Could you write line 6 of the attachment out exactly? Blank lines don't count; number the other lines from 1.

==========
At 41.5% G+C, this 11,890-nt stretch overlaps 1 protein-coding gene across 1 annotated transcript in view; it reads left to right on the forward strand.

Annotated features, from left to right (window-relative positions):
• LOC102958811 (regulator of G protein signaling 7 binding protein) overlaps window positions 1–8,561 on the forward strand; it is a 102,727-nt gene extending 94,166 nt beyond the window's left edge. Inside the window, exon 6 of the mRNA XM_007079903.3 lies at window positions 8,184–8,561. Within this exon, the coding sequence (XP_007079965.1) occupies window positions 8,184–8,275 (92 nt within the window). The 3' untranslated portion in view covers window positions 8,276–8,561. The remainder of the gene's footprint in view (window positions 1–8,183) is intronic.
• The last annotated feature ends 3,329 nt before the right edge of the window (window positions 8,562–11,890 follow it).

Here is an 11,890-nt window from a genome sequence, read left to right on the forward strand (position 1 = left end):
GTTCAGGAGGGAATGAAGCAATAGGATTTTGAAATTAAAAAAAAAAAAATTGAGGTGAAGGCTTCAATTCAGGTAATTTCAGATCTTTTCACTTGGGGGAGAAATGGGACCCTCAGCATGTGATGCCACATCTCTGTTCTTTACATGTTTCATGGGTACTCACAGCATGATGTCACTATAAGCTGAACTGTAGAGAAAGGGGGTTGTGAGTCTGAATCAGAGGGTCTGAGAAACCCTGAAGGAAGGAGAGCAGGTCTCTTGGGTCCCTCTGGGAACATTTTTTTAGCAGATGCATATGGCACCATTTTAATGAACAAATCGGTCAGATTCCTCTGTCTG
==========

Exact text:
GTTCAGGAGGGAATGAAGCAATAGGATTTTGAAATTAAAAAAAAAAAAATTGAGGTGAAGGCTTCAATTCAGGTAATTTCAGATCTTTTCACTTGGGGGAGAAATGGGACCCTCAGCATGTGATGCCACATCTCTGTTCTTTACATGTTTCATGGGTACTCACAGCATGATGTCACTATAAGCTGAACTGTAGAGAAAGGGGGTTGTGAGTCTGAATCAGAGGGTCTGAGAAACCCTGAAGGAAGGAGAGCAGGTCTCTTGGGTCCCTCTGGGAACATTTTTTTAGCAGATGCATATGGCACCATTTTAATGAACAAATCGGTCAGATTCCTCTGTCTG